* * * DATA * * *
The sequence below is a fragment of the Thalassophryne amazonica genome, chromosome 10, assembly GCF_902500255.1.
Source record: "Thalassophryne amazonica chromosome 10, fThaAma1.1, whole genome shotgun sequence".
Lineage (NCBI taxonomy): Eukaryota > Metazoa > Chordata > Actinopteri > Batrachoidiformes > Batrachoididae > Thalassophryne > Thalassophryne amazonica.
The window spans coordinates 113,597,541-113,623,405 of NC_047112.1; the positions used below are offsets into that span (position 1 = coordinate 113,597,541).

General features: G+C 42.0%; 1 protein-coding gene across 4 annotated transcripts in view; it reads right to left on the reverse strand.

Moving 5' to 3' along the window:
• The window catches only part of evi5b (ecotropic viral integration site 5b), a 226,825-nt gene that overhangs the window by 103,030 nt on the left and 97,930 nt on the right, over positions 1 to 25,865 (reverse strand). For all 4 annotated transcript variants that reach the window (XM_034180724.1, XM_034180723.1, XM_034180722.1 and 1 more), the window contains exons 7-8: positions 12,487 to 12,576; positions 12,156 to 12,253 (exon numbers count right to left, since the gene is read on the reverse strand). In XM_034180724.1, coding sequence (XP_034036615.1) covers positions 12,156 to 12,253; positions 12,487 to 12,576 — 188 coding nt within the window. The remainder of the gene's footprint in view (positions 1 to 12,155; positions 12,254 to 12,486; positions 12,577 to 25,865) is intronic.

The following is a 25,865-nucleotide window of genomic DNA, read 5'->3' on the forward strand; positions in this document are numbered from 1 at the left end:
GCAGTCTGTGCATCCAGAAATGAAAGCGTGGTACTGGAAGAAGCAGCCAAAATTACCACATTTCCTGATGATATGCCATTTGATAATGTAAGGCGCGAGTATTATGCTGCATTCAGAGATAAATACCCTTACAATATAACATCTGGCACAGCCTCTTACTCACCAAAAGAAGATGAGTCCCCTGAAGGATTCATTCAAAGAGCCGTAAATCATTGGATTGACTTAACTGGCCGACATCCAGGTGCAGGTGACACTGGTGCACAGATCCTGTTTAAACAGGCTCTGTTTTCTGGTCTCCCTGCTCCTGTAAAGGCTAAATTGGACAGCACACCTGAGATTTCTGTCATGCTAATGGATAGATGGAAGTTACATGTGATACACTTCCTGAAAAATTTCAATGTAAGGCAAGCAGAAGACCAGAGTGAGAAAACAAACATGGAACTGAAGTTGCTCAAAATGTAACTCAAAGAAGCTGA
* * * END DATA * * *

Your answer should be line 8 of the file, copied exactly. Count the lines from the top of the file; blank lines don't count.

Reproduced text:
The following is a 25,865-nucleotide window of genomic DNA, read 5'->3' on the forward strand; positions in this document are numbered from 1 at the left end: